I am the programming equivalent of a home cook.
The exhortation “learn to code!” has its foundations in market value. “Learn to code” is suggested as a way up, a way out. “Learn to code” offers economic leverage, a squirt of power. “Learn to code” goes on your resume.
But let’s substitute a different phrase: “learn to cook.” People don’t only learn to cook so they can become chefs. Some do! But far more people learn to cook so they can eat better, or more affordably, or in a specific way.
Recipes inspired by The Left Hand Of Darkness.
I mostly stuck to Le Guin’s world-building rules for Winter, which were “no large meat-animals … and no mammalian products, milk, butter or cheese; the only high-protein, high-carbohydrate foods are the various kinds of eggs, fish, nuts and Hainish grains.” I did, however, add some hot-climate items found in Manhattan’s Chinatown for their space-age looks and good flavors (dragonfruit, pomelo, galangal, chilis, and kaffir limes).
Serve with hot beer.
I love, love, love Sam’s comparison’s between cooking and front-end development.
We should embrace the tools we have access to and appreciate our ability to learn, but also realize that maybe a gas stove or a certain design tools might not be for everyone. We have to find what works for our cooking or designing/coding style or the project/meal at hand.
Something to remember the next time someone describes an experience as “seamless” and means it to be positive:
This is the Amazon move: absolute obfuscation of labor and logistics behind a friendly buy button. The experience for a Sprig customer is super convenient, almost magical; the experience for a chef or courier…? We don’t know. We don’t get to know. We’re just here to press the button.
I feel bad, truly, for Amazon and Sprig and their many peers—SpoonRocket, Postmates, Munchery, and the rest. They build these complicated systems and then they have to hide them, because the way they treat humans is at best mildly depressing and at worst burn-it-down dystopian.
What would it be like if you didn’t have to hide the system?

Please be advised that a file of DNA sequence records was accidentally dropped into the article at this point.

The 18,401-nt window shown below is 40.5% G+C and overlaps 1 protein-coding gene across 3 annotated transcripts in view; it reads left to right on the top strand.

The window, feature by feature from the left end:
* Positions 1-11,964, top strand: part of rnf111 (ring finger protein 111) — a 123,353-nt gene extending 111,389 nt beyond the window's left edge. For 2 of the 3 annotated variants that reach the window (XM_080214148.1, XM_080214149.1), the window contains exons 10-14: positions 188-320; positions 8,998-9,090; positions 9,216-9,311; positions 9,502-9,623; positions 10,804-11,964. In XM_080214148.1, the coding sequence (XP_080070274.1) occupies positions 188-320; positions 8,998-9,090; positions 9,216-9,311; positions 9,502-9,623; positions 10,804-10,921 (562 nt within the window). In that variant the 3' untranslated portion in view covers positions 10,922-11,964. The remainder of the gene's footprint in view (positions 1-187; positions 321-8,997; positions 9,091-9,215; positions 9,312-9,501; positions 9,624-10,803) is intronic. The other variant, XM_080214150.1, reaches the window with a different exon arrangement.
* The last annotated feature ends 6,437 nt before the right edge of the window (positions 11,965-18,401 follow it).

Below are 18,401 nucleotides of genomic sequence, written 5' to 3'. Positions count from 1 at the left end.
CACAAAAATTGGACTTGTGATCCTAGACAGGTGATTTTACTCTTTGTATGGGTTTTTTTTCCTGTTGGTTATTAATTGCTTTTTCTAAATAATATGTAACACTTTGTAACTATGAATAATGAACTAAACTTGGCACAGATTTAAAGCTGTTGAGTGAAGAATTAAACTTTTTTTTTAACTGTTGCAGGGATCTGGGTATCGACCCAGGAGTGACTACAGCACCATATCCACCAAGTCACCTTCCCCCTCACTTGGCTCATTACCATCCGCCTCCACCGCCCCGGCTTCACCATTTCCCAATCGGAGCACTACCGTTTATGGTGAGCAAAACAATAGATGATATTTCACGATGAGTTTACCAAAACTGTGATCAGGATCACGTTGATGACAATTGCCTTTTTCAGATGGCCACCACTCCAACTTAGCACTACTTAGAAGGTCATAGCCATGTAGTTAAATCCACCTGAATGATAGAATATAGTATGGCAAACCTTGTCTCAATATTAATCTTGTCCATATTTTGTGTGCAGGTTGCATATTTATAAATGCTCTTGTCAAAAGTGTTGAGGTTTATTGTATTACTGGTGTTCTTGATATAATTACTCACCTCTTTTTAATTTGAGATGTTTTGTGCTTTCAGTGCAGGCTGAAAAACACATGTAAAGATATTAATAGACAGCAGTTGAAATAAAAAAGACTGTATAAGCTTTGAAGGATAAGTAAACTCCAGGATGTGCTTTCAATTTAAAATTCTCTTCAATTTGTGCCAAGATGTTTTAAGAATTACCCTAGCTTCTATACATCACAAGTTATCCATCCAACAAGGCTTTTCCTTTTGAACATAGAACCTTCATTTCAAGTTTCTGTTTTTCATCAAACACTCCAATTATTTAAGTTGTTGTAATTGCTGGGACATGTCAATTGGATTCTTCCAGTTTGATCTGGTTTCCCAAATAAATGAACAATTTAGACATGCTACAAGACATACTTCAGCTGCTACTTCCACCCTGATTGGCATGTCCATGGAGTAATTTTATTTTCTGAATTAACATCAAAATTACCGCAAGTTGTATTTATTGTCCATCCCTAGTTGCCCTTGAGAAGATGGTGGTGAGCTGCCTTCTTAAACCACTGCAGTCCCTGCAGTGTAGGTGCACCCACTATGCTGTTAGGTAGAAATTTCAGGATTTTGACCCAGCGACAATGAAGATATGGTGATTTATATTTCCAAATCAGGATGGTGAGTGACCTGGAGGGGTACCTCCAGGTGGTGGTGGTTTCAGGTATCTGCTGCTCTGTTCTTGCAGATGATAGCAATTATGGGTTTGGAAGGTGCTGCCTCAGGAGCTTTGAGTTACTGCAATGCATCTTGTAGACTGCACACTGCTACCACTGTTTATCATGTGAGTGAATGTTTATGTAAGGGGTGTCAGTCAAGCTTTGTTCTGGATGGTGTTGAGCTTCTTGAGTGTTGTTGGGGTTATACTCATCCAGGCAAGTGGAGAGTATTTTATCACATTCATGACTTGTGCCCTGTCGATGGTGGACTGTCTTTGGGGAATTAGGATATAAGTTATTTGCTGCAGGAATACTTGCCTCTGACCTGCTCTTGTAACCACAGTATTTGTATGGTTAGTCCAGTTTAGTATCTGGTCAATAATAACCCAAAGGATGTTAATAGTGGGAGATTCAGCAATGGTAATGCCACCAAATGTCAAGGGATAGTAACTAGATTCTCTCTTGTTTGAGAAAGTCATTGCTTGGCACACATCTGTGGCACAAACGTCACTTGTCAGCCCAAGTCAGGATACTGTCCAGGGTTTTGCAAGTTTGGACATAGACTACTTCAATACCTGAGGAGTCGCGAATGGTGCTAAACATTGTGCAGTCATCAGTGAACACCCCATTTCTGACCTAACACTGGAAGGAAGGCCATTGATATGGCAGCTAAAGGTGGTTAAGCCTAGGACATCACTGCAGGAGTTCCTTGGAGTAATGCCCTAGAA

This is a great idea—the Brighton Cookbook Club:
You know when you get a new cookbook, but you only ever end up using two or three recipes from it? Coming along to Cookbook Club means that you’ll get to try a whole range of recipes from one book to see what you fancy, maybe broaden your palate, and have a jolly fun evening meeting others while you’re at it!
Good writing. Good design. Good food.
A PDF to download and read that is both funny and fascinating.
This beautiful piece of writing from Steph is making me hungry.
Léonie is collecting some recipes from web geeks. Here’s my contribution via Valentine Warner.
I am very disappointed that the internet didn’t tell me sooner that Steve Albini has a food blog.
So just in case you didn’t already know: Steve Albini has a food blog.
Valuable advice from Slowtron on cooking perfect longpork.
A gorgeous adaptive (though not quite responsive) design …and it’s all about food.
Y’know, I think this comparison actually makes a lot of sense.
Aza Raskin on the UI failings of kitchens.
"Tuna Casserole Ingredients: 1 large casserole dish Place the casserole dish in a cold oven. Place a chair facing the oven and sit in it forever. Think about how hungry you are. When night falls, do not turn on the light."
Detailed instructions for a delicious-sounding meal from a fellow Brightonian.
This recipe from Ted looks like a keeper.
Recipes in 140 characters or less.